The problem is, does NASCAR care about this issue? I don’t think so. In fact, their brand is centered around this. How often do you see commercials centered around pack racing and the spectacular crashes that are involved?

Now that he walked out of the hospital on his own power, does Newman’s crash join their marketing highlights?

I’ve said it so many times before, my focus on on sport. Racing is a competitive sport, it’s no different to me than baseball, basketball or football. A race is a competition, and I feel that is the priority. For far too long, racing has made decisions based solely on what’s best for the fans.

Yeah, fans are the lifeblood of racing, as well as other sports. However, you don’t make them the priority when determining the product on the field, the court and the track. I go to Wrigley Field and see the Cubs play several times a year — all Major League Baseball, the Cubs, their opponent, and the Ricketts family (the owners of the Cubs) owe me it a great customer experience and a nine-inning baseball game.

I love it when the Cubs win. I’ve also been at games where they have lost — badly. Games that are already decided in the second or third innings. Those games are boring, but it’s no one’s fault, and nothing needs to be changed. Fans are the lifeblood to sport, but once the game (or race) starts, they are just witnesses to what goes on the field, not the determining factor.

Racing has gotten away from that. The Indy 500 only owes us a 500-mile race. It isn’t Roger Penske’s job to give me some sort of “Game 7” moment. It’s to provide me with a great fan experience, which doesn’t necessarily center on the race, that’s it. I am just a spectator to the competition that is going down on the track. That’s gotten lost.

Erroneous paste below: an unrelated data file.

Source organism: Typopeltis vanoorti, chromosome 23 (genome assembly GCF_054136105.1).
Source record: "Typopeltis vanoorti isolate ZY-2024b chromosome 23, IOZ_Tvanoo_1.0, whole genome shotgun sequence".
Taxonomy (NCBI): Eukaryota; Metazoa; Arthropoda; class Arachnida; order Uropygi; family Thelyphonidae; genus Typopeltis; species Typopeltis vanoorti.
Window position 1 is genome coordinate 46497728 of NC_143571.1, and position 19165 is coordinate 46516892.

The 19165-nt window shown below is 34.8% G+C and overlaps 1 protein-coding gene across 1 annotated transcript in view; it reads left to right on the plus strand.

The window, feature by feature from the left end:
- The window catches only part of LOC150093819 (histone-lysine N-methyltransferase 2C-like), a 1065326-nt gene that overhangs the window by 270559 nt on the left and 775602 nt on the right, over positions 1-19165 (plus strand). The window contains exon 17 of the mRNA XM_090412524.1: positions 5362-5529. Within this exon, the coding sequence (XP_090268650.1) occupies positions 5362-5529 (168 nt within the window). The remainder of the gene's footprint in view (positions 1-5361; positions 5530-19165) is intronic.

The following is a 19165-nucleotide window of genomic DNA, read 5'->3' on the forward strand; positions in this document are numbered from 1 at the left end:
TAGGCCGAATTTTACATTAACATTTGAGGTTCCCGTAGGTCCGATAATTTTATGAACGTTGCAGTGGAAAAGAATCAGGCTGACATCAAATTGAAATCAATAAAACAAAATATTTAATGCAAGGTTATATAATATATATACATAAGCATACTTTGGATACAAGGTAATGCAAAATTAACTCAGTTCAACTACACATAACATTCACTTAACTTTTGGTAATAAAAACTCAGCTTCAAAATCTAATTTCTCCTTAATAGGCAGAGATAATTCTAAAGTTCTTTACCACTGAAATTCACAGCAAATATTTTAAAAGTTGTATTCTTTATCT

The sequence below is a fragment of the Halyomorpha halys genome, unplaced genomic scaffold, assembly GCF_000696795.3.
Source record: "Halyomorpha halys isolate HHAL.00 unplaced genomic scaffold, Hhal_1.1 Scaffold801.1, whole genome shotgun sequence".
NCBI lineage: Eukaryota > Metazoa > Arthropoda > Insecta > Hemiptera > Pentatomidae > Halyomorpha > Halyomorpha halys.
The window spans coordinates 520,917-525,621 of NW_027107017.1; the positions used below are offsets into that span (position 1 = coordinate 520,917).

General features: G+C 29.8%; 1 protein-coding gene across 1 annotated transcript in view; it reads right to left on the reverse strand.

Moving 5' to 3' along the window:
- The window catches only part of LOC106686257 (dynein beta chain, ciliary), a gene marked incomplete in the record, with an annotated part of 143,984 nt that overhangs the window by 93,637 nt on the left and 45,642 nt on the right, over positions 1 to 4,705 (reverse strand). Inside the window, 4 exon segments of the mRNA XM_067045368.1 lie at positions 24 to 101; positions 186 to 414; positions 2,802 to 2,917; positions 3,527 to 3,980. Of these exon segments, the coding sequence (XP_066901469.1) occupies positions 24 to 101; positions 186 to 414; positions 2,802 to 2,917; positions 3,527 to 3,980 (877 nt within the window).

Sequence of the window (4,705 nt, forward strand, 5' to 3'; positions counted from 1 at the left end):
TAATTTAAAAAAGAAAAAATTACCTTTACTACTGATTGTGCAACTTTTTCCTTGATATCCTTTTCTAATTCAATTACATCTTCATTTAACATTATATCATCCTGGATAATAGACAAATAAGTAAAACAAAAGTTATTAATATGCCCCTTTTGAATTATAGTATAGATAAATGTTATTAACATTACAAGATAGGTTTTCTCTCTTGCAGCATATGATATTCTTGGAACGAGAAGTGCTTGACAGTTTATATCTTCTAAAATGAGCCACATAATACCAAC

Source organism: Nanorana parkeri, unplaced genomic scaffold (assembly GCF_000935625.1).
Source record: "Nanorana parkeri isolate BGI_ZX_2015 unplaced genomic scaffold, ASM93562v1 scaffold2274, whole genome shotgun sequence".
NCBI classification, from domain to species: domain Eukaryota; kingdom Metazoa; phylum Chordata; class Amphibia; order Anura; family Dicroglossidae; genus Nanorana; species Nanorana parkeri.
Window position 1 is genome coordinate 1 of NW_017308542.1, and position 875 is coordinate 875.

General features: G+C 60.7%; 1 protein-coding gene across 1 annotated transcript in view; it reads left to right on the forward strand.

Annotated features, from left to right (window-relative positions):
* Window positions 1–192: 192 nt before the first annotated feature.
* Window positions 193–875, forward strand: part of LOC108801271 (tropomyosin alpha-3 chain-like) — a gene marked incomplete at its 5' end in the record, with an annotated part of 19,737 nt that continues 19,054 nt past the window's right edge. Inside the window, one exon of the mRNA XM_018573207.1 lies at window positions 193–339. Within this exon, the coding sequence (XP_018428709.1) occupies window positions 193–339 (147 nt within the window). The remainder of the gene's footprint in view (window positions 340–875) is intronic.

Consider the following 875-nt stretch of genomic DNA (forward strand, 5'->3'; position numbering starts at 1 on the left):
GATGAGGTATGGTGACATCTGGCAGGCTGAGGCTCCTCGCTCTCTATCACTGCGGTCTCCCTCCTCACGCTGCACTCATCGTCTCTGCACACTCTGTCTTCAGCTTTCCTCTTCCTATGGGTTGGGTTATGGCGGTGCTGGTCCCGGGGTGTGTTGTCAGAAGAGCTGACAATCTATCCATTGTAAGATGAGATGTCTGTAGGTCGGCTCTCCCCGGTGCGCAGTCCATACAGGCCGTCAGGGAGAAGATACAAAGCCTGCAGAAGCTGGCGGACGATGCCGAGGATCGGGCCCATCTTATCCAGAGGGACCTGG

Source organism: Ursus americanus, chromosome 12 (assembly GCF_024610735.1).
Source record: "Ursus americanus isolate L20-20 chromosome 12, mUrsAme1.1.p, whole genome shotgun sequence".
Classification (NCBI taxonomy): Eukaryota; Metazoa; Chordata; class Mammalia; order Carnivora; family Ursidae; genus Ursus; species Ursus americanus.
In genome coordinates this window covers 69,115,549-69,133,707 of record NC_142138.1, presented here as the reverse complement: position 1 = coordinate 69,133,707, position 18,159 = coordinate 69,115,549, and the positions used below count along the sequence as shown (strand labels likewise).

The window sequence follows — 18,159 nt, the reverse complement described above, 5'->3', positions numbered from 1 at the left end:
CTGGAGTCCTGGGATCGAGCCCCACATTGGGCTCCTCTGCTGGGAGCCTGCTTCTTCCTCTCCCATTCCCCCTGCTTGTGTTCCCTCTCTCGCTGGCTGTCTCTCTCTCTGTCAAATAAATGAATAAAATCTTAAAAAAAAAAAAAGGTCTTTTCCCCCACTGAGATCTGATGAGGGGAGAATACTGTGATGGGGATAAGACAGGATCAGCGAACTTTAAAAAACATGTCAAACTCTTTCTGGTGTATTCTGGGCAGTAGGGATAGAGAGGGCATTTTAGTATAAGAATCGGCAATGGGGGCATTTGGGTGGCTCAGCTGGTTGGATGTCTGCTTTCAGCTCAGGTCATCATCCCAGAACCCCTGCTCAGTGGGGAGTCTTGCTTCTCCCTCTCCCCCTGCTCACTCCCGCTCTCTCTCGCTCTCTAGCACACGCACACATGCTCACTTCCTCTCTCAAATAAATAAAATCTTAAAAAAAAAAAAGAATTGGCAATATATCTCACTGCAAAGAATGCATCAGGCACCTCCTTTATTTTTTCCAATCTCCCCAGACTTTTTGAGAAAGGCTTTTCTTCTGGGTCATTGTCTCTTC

Is pack racing exciting? Hell’s yeah! I went to both races at Daytona in 2013 and it was highly entertaining. But since then, my opinion on that kind of racing has changed.

I just don’t find the idea that plate — or is that tapered spacer — racing, is real racing. Is it exciting? Sure. But the longer I go on, the idea of putting human beings in race cars and making racing “exciting” because of the possibility of those cars being involved in a massive crash where everyone cheers is something I can’t get behind.

I don’t care what level of racing you are talking about, pack racing leads to wrecks. It happened in the IRL days and it happens to NASCAR. People try to talk about the “precision racing” that pack racing brings, but really, how good is anyone at that kind of racing? Ultimately, someone hits someone else, no matter how good the drivers involved are. It is way too much to ask even the best drivers to race that way without hitting each other.

What was scary about the Newman situation is that for the first time in a long time, cars didn’t bang off each other like pinballs, fly in the air, and come to a stop where the driver didn’t jump out of his or her machine to cheers from the crowd.